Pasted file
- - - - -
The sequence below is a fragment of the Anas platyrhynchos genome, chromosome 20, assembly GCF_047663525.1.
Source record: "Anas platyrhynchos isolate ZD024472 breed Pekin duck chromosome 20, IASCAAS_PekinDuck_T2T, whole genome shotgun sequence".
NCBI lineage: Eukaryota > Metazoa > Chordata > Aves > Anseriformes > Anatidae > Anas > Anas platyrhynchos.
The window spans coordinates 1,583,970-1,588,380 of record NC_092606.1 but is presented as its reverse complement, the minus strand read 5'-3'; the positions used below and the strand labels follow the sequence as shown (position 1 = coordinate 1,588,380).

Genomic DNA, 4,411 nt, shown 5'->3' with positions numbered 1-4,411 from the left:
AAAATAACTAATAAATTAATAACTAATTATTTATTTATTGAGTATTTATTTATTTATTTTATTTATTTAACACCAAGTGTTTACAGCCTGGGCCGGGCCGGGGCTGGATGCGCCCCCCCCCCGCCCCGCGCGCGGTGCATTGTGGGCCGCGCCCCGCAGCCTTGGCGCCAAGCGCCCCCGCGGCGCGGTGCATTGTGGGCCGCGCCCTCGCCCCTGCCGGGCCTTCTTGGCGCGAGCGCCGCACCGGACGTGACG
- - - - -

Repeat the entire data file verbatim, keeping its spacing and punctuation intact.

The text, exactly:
The sequence below is a fragment of the Anas platyrhynchos genome, chromosome 20, assembly GCF_047663525.1.
Source record: "Anas platyrhynchos isolate ZD024472 breed Pekin duck chromosome 20, IASCAAS_PekinDuck_T2T, whole genome shotgun sequence".
NCBI lineage: Eukaryota > Metazoa > Chordata > Aves > Anseriformes > Anatidae > Anas > Anas platyrhynchos.
The window spans coordinates 1,583,970-1,588,380 of record NC_092606.1 but is presented as its reverse complement, the minus strand read 5'-3'; the positions used below and the strand labels follow the sequence as shown (position 1 = coordinate 1,588,380).

Genomic DNA, 4,411 nt, shown 5'->3' with positions numbered 1-4,411 from the left:
AAAATAACTAATAAATTAATAACTAATTATTTATTTATTGAGTATTTATTTATTTATTTTATTTATTTAACACCAAGTGTTTACAGCCTGGGCCGGGCCGGGGCTGGATGCGCCCCCCCCCCGCCCCGCGCGCGGTGCATTGTGGGCCGCGCCCCGCAGCCTTGGCGCCAAGCGCCCCCGCGGCGCGGTGCATTGTGGGCCGCGCCCTCGCCCCTGCCGGGCCTTCTTGGCGCGAGCGCCGCACCGGACGTGACG